Kelley Hoskins reports:
A new Illinois law aimed at stopping cyberbullying, gives schools access to kids (sic) social media accounts. Some say the law goes too far.
Previously Illinois schools could take action against students if online bullying occurred, such as something posted on Twitter or Facebook during the school day.
However, with the new law that Illinois legislators approved, school districts and universities in Illinois can demand a student’s social media password. The new law states if a school has a reasonable cause to believe that a student’s account on a social network contains evidence that a student has violated a schools (sic) disciplinary rule of policy. Even if it’s posted after school hours.
Read more on FoxNews.
But color me puzzled, because if this news report refers to HB 4207 (Public Act 098-0801), I don’t see language in that bill that explicitly authorizes or requires schools to demand social media passwords for investigation of activities occurring outside of school. The bill states:
No student shall be subjected to bullying:
(1) during any school-sponsored education program or activity;
(2) while in school, on school property, on school buses or other school vehicles, at designated school bus stops waiting for the school bus, or at school-sponsored or school-sanctioned events or activities;
(3) through the transmission of information from a school computer, a school computer network, or other similar electronic school equipment or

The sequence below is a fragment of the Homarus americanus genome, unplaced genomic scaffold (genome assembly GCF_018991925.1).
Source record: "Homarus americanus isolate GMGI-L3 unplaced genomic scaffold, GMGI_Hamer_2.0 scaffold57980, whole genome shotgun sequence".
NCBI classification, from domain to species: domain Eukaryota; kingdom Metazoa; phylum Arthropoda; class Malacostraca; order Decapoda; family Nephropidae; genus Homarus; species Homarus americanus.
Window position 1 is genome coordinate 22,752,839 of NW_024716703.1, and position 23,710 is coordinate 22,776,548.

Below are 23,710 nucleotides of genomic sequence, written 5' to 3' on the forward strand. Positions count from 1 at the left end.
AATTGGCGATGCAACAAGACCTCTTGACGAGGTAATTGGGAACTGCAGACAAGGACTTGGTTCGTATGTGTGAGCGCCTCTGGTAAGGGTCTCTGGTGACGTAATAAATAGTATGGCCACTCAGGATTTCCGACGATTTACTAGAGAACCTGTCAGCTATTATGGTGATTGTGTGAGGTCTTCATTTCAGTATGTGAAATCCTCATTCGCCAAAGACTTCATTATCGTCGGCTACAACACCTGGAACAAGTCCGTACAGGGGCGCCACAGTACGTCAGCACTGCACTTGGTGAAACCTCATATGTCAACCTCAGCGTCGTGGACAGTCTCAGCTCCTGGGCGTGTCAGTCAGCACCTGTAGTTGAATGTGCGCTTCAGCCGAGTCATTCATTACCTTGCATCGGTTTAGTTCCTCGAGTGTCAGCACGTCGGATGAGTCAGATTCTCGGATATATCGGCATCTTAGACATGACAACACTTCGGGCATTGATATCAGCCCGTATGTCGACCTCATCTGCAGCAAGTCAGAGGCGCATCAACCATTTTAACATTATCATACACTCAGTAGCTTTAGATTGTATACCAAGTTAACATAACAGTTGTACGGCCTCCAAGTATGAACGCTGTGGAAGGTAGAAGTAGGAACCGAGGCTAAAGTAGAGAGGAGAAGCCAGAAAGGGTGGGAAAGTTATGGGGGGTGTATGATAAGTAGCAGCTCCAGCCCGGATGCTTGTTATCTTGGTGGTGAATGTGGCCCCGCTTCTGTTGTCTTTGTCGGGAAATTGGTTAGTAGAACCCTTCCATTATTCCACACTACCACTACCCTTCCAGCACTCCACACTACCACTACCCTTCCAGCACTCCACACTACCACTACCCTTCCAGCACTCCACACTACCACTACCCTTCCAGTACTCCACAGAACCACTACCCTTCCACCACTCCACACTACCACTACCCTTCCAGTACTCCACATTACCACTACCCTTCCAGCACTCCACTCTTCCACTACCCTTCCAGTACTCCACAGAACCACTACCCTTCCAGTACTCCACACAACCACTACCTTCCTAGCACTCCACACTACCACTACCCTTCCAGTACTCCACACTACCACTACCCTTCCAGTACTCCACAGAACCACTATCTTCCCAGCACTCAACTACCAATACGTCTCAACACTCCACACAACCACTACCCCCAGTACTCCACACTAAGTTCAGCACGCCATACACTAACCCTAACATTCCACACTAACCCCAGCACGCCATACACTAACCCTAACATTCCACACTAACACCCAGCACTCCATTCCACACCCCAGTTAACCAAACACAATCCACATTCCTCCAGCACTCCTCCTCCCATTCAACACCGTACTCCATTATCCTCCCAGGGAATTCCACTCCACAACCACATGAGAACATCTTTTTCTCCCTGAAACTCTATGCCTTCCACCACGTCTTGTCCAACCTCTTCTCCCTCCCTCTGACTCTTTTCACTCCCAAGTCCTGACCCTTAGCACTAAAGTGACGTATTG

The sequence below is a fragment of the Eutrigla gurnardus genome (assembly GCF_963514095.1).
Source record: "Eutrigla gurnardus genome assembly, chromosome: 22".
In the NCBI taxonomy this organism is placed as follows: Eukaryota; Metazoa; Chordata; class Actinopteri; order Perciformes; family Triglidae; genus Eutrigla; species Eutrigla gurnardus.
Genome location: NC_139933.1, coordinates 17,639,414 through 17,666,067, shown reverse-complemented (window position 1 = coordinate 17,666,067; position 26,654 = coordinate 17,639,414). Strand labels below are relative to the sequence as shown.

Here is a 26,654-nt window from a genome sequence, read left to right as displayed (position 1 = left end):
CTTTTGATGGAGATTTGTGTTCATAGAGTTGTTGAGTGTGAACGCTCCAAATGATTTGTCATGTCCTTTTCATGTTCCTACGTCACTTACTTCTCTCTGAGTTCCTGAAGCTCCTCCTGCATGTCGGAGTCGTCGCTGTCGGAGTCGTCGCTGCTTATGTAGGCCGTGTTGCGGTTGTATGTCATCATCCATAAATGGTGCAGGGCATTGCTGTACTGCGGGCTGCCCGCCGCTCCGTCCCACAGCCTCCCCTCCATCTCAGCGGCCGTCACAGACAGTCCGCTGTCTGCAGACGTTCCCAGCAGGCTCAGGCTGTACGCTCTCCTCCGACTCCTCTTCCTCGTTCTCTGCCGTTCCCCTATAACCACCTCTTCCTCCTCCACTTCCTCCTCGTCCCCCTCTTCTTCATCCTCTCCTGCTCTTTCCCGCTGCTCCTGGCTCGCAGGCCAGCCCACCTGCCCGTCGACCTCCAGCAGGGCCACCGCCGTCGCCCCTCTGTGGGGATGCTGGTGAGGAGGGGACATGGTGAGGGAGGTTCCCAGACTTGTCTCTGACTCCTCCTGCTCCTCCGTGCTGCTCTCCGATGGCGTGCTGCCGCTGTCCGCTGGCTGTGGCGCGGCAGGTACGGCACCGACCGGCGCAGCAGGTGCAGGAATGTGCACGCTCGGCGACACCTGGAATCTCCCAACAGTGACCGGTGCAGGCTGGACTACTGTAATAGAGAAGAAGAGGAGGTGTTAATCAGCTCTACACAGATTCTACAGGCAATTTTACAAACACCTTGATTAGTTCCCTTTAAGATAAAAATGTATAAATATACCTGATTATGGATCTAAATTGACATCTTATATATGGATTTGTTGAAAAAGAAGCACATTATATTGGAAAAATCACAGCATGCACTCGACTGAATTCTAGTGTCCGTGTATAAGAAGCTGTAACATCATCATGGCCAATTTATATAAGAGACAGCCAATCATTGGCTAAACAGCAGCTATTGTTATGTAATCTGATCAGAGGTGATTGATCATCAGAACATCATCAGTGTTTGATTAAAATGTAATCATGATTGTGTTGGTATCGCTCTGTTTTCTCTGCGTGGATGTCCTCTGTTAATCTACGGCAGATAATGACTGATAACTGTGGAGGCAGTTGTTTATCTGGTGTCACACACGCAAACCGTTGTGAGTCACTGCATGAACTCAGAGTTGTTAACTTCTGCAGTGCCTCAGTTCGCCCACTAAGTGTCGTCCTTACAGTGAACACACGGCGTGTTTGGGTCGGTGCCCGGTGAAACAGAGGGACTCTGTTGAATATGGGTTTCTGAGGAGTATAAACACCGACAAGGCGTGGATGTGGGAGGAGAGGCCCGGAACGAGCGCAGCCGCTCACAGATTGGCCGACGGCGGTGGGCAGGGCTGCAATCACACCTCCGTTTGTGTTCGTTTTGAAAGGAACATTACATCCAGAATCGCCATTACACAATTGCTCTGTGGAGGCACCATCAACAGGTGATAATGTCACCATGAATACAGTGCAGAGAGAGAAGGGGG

(4) through the transmission of information from a computer that is accessed at a nonschool-related location, activity, function, or program or from the use of technology or an electronic device that is not owned, leased, or used by a school district or school if the bullying causes a substantial disruption to the educational process or orderly operation of a school. This item (4) applies only in cases in which a school administrator or teacher receives a report that bullying through this means has occurred and does not require a district or school to staff or monitor any nonschool-related activity, function, or program.
So have some districts or secondary institutions now decided that the requirement to have a cyberbullying policy that includes investigative procedures enables them to implement a policy allowing them to demand social media passwords, or am I missing something in the bill’s provisions? (UPDATE AND CORRECTION: Commenter Stephanie points us to another section of state law that permits schools to require passwords).
While the ACLU of Illinois endorsed another cyberbullying bill that passed last year, HB 5707, I do not see anything on their site about this law. I wonder if they will respond to this issues of schools demanding social media passwords to investigate off-campus activities or activities not involving school equipment or technology.